The Hematologist

May-June 2013, Volume 10, Issue 3

On Distressed Wood and the Origin of Acute Leukemia

David P. Steensma, MD

Published on: May 01, 2013

Dr. Steensma indicated no relevant conflicts of interest.

Welch JS, Ley TJ, Link DC, et al. The origin and evolution of mutations in acute myeloid leukemia. Cell. 2012;150:264-278.

Long ago, in the guest bedroom of my grandparents’ summer cottage, there stood a battered 19th century French Provincial oak dresser so massive that if Atlas himself had been asked to lift it, he might have shrugged and walked away. Faux-weathered wood with its rustic, vintage connotations is all the rage in the decorative arts world these days, but that old dresser came by its shabbily genteel appearance honestly, through a lifetime of heavy use – every nick and dent silently bearing witness to a history of laborious relocations and close encounters with chairs, each chip and scrape memorializing the trajectory of an impatiently shoved vacuum cleaner or an errant John Deere toy.

Data from the Genome Institute at Washington University in St. Louis indicate that just as a wellloved piece of furniture accumulates wear and tear over the years, the DNA of hematopoietic stem and progenitor cells (HSPCs) endures a similar lifelong steady beating. Whole-genome sequencing (WGS) of HSPCs from umbilical cord blood, septuagenarian marrow, and healthy volunteers from every age cohort in between demonstrates age-dependent acquisition of somatic mutations, most commonly C>T/A>G transitions resulting from random deamination of methylated cytosine nucleotides. Other classes of mutations were shown to emerge with aging at the expected rate for DNA replication infidelity.

When, on a very bad day, one of these mutations arises in a particularly unfortunate location, malignant transformation to acute myeloid leukemia (AML) or another neoplasm can result. The cell’s genomic signature, at that inauspicious moment, captures its idiosyncratic history of nucleic acid trauma. The characteristic malignant behavior of the neoplastic clone might be driven by a FLT3 or DNMT3A mutation, but all of the other genomic scars – private mutations located in genes encoding proteins consequential only in, say, the retina or the ovary, or sited in meaningless intronic space far from the coding and regulatory bits of the genome – are still there, in their hundreds, bearing a silent story the way a manatee’s scarred hide tells tales of close encounters with long-gone ship propellers.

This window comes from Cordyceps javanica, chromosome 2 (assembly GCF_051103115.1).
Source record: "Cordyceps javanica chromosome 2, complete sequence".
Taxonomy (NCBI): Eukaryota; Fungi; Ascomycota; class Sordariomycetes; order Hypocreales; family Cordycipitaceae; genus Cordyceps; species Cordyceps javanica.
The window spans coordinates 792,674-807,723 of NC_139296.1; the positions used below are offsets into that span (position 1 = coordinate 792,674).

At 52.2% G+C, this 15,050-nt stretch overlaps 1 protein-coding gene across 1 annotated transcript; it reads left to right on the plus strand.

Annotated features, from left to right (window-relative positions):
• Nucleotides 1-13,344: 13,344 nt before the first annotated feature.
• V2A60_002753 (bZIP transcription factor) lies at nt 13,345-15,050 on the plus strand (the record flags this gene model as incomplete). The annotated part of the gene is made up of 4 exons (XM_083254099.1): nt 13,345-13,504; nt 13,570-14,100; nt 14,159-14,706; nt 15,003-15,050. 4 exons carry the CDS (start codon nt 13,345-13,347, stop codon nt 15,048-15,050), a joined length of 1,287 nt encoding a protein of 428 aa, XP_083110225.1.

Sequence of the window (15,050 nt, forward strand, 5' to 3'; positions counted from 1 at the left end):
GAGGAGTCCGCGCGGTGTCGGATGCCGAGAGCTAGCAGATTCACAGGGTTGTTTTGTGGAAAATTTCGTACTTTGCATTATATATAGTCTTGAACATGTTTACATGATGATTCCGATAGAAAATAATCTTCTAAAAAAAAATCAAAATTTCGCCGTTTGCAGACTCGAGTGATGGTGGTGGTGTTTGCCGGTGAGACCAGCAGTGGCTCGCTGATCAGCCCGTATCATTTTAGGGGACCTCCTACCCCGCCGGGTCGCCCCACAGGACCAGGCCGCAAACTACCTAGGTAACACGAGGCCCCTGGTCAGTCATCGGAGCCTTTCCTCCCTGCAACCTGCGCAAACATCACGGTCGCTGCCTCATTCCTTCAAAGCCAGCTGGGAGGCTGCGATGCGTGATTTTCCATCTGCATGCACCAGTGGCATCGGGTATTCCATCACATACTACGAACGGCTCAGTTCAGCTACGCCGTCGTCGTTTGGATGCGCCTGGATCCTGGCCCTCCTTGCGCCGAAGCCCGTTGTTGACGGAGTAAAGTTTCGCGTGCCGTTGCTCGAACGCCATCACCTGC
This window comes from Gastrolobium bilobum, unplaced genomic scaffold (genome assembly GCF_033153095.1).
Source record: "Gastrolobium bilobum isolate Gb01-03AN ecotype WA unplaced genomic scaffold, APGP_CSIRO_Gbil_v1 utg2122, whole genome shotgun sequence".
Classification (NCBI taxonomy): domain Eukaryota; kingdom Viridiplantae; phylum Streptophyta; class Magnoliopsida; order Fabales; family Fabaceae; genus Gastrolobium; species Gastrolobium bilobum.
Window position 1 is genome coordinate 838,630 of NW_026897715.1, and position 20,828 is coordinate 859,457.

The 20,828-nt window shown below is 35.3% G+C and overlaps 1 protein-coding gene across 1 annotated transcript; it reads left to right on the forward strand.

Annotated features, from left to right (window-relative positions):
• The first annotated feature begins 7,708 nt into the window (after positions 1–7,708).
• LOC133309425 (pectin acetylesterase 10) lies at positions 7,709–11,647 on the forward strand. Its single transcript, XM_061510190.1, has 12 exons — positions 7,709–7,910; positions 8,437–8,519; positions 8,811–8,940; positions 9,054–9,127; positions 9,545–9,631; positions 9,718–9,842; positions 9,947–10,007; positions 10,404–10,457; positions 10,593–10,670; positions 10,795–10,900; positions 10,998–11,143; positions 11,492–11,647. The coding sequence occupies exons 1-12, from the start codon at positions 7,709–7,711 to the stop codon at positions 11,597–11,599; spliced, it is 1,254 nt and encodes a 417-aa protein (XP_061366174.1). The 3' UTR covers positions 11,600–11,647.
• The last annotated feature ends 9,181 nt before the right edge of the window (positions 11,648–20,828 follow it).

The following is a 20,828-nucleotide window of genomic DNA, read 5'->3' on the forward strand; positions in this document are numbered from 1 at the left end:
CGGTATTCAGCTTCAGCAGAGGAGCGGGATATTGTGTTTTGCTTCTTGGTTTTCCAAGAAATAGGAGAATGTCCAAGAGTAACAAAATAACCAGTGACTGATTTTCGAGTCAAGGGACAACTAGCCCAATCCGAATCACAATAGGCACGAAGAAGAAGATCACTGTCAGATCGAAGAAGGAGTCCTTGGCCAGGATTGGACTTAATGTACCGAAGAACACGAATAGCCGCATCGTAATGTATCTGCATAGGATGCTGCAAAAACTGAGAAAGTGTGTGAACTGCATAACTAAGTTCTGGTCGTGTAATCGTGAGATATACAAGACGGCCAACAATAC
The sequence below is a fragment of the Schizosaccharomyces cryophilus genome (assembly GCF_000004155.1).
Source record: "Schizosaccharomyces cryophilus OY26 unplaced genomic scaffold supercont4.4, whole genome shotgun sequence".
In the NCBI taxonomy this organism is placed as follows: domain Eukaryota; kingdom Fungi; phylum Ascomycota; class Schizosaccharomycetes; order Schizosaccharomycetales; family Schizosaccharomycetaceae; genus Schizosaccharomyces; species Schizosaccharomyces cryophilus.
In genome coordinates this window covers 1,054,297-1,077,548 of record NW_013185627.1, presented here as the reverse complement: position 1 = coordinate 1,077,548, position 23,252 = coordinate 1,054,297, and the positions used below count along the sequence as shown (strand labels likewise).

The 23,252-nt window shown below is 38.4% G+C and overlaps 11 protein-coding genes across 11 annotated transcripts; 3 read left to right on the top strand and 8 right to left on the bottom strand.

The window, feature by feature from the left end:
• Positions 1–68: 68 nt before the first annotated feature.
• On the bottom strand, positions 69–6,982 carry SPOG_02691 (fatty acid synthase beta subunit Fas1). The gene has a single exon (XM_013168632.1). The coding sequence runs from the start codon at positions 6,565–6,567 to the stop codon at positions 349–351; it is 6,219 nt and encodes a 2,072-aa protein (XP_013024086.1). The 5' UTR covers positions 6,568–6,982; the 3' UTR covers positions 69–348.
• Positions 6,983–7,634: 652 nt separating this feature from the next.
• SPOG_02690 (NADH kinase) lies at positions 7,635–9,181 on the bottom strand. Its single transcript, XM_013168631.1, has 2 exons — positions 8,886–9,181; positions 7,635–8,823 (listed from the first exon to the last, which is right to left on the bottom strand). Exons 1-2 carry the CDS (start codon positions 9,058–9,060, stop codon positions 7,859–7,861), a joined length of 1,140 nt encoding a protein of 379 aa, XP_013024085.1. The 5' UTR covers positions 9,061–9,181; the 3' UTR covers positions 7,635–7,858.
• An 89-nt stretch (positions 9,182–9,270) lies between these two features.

John Welch, Tim Ley, Dan Link, and their Wash U. colleagues further explored the origin and clonal evolution of AML by WGS of 12 patients with normal karyotype AML M1, as well as 12 patients with acute promyelocytic leukemia (APL) who have a clear disease-initiating molecular event, PML-RARA translocation. An average of 10 to 11 mutations with translational consequences was present in the AML cases, but most mutations were not recurrent (Figure). The differences between the M1 and APL results are also interesting and could have filled another paper; briefly, mutations more common in M1 AML than APL (e.g., NPM1, IDH1, DNMT3A – 13 recurrently mutated genes were found only in M1 and not APL) might represent initiating events, while the nine recurrent mutations (e.g., FLT3) common to both subtypes are likely to be cooperators. This hypothesis is supported by mouse models in which FLT3 mutations are not enough to initiate leukemia.

As with all good science, this new work raises as many questions as it answers. Are some of the mutations that at first blush appear to be inconsequential “passengers” actually important cooperative events? The 15 detected recurrently mutated non-genic regions, for instance, are attractive candidates for exploration. What determines which subclones contribute to relapse? And, mechanistically, how do newly described recurrent mutations contribute to leukemogenesis, such as those in the cohesin complex? In his E. Donnall Thomas Lecture at the 2012 ASH Annual Meeting, Dr. Ley stated that all of the AML-associated mutations present in at least 5 percent of patients have probably already been described. But while the gateway to the garden of discovery for common recurrent mutations in AML is rapidly closing, there are plenty of new wilds awaiting energetic explorers.

back to top